The Financial Year in Review (Part 2) – Assessing Your Practices

5 min read

While you can't change what happened in the past, you can influence the future. The preceding year (FY14-15) may have been tough on SMEs, with tight economic conditions putting a squeeze on companies' cash flows and keeping sales lower. But that doesn't mean businesses have to sit there and take it.

This is especially true since the 2015-16 federal budget announced a suite of measures aimed at shoring up small business strength. Among the benefits that SMEs can look forward to in the 2015-16 financial year are:

  • Additional tax deductions for business with annual turnover of $2 million 
  • Changes to the fringe benefits and capital gains taxes 
  • Support for jobseekers, as well as employers hoping to take on these workers
  • A 1.5 per cent cut in the tax rate for businesses with an annual turnover of $2 million

The latter will be particularly significant. According to Peter Strong, the CEO of the Council of Small Business of Australia, small enterprises will see their lowest tax rate since 1967 as a result of the budget. All of this should do much to improve flagging business confidence around the country. 

With these changes poised to give a boost to businesses in the new financial year, it may be worth looking at how business owners can build on this themselves to improve their operations and set themselves up for success. After all, the start of the new financial year doesn't just mark the date at which a host of government measure take effect – it also represents a clean slate, the opportunity to break from the past and set a new course. 

Businesses should take this opportunity to assess their practices and see where improvements can be made. 

It's Time to Improve Efficiency

The end of each financial year should be an occasion on which to review your financial performance against your previous budget, and set new targets for the coming 12 months. These goals should toe the line between ambition and realism. 

You might find that you had fallen short of your previous year's goals, or find that your business underperformed compared to previous years. In the case of a lean year, there's not much you can do to turn around your fortunes.

However, finding ways to improve efficiency can help offset a fall in revenue. Meet with your employees and see where processes could be tightened up. Demolish barriers and partitions between departments and make communication more streamlined. Cut your administration costs by implementing paperless direct debits, which will also prevent you from being snowed under with piles of paper.

Clean Up Out Of Date Procedures

A new financial year signals an inexorable march into the future, so why not take this moment to get rid of or update procedures that are obsolete for the modern age? Out of date processes can be found in every layer of a business, and this is your chance to do a bit of spring cleaning. 

For instance, consider facilitating easier communication between employees by making use of technology. Smart devices like phones and tablets make it easier for staff to stay in contact with the office remotely, while also allowing them to make changes to presentations or reports while on the fly.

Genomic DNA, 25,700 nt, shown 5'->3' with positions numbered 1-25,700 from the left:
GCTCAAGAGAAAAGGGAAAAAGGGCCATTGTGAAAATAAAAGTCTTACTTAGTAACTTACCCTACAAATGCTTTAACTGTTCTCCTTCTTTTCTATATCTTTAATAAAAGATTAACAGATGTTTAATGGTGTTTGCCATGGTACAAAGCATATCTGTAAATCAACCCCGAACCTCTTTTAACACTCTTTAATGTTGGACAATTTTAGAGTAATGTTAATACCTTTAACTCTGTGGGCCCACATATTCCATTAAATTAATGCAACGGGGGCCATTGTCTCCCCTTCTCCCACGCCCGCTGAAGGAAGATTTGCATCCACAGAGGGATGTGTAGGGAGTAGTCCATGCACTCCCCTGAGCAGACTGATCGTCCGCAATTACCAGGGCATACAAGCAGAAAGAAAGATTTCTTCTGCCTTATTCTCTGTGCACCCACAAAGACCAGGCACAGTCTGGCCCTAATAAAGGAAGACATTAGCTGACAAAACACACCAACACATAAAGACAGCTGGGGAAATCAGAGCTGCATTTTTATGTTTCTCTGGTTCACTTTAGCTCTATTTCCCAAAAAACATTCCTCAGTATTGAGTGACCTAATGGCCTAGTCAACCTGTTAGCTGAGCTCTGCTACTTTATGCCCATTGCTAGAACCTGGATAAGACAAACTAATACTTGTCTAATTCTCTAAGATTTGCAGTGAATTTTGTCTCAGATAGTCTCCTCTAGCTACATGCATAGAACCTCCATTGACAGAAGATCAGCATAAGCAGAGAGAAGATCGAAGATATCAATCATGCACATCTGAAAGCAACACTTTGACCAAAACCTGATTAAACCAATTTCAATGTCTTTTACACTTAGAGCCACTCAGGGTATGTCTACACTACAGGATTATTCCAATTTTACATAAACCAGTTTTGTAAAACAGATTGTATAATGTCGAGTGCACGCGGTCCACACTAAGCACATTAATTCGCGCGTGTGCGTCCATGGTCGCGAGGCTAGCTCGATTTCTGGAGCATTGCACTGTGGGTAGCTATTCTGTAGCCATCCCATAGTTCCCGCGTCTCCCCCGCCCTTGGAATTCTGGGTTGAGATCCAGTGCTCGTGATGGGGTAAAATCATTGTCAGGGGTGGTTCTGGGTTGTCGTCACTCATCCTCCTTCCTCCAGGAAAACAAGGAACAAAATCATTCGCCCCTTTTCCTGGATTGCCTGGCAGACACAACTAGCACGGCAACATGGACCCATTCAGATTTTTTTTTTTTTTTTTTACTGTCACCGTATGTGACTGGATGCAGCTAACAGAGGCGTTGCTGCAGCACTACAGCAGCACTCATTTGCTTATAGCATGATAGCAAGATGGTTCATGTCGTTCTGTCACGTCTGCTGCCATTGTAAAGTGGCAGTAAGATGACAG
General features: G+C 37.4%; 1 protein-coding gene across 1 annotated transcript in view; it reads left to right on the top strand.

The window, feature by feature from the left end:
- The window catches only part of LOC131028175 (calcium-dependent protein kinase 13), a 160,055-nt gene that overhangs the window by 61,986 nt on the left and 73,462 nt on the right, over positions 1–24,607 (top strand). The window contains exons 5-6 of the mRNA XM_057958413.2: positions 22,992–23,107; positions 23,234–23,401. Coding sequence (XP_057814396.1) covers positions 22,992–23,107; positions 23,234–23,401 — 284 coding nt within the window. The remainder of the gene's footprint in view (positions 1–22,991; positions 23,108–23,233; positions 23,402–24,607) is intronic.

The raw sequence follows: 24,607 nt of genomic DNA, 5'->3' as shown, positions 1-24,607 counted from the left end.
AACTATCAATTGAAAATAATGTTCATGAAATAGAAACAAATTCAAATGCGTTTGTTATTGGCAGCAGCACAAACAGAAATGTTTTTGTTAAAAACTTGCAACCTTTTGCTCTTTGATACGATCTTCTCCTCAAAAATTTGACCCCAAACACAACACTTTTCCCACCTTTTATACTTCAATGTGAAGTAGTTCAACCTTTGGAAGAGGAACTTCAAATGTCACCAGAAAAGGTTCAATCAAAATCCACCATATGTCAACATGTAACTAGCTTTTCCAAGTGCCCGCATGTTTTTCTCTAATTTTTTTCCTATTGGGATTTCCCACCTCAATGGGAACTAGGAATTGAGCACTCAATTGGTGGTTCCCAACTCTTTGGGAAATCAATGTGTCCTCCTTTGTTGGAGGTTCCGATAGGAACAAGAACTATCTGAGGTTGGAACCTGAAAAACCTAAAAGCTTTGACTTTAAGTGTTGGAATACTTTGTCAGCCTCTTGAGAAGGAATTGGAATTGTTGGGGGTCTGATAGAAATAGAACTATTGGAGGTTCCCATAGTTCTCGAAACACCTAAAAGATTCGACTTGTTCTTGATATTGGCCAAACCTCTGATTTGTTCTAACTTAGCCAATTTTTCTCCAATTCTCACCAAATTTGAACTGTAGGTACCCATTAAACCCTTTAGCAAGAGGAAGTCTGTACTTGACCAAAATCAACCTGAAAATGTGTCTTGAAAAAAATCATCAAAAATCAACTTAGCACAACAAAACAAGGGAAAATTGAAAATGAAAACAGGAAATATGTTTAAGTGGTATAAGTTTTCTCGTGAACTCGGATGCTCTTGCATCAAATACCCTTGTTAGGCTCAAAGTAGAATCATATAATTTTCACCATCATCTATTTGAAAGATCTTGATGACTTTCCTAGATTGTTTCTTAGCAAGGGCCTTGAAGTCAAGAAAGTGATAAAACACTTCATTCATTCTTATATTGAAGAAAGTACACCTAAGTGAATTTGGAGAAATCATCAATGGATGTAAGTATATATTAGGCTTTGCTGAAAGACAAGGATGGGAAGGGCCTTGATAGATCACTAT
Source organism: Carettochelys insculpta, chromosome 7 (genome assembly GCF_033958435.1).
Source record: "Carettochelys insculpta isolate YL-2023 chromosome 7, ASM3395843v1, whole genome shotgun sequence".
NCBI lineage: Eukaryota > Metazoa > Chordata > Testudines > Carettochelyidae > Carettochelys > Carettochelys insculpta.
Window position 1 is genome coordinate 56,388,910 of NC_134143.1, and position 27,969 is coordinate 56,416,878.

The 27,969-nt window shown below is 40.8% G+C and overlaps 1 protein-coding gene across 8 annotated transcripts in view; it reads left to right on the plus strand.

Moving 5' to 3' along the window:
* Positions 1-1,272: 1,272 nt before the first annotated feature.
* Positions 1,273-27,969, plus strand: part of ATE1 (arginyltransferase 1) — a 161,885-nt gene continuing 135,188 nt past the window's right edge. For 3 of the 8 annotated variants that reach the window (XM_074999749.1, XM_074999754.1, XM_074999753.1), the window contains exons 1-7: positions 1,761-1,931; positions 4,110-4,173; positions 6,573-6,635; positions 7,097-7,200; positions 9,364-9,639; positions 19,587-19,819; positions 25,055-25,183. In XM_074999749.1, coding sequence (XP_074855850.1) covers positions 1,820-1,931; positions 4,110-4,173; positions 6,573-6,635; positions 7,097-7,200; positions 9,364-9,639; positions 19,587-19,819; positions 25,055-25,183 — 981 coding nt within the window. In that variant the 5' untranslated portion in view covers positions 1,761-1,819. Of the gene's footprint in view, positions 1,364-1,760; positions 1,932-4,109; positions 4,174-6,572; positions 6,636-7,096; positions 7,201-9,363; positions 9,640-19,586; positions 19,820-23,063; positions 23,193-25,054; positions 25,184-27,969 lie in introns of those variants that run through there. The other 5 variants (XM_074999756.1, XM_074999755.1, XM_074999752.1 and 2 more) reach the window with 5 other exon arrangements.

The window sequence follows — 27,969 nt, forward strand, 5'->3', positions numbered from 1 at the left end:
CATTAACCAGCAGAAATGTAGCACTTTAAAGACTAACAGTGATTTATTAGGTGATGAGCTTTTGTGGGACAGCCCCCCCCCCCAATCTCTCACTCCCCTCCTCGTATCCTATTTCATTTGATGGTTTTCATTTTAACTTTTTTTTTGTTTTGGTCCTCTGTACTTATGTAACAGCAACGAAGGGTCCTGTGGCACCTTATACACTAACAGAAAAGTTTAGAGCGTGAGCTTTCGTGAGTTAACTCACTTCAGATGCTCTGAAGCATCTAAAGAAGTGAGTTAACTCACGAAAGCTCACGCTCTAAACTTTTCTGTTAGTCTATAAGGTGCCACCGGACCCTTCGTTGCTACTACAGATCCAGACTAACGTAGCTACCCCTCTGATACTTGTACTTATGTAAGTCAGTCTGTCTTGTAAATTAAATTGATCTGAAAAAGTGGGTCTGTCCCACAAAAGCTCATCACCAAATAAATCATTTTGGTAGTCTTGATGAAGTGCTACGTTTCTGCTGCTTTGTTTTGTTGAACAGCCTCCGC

Consider also how automated technology can help slash the time spent manually processing certain things. Kimberly Middlemis, partner at Adrians Chartered Accountants, offered some insight into what ecommerce payment solutions can do for a business.

"From my perspective, I want to be able to do something to your business to automate processes that are currently soaking up labour hours and put them through into technology to give you hours back in your day," she said. 

"You waste time constantly on all sorts of things … the processing of bank statements and the authorising of payments, stuff that software can now do for you. So if you can find a solution to something you are doing manually that can happen in one tenth of the time it takes, then you should do it."

The result, says Ms Middlemis, is more time you can put to growing your business or even spend with your family. CPA Australia also recommends checking in with a software provider to see if there are any updates you could use. 

Increase Performance Without Increasing Spend

Just like their customers, business owners are bargain hunters. After all, there's a universal urge to try and get as much as you can from putting in as little as possible. For business owners, not only does it mean getting a greater amount of value for the time, resources and capital they put into a venture, it also means improved cash flow management.

This can be a critical issue. A 2014 Invoice Market Survey found that cash flow problems led business owners to dip into their personal savings or equity in their family homes, and in rare cases, think about closing their businesses. 

With time-saving technology like direct debit software, you're killing two birds with one stone. On the one hand, you'll be helping along your cash flow and making payment more convenient for customers. On the other, the efficiency gains mean the software pays for itself, thus improving the performance of your business without putting added pressure on your pocketbook. 

If you evaluate your processes with these three points in mind now, you'll be better prepared for what awaits Australian companies just over the horizon – something that looks set to shake up the business world further.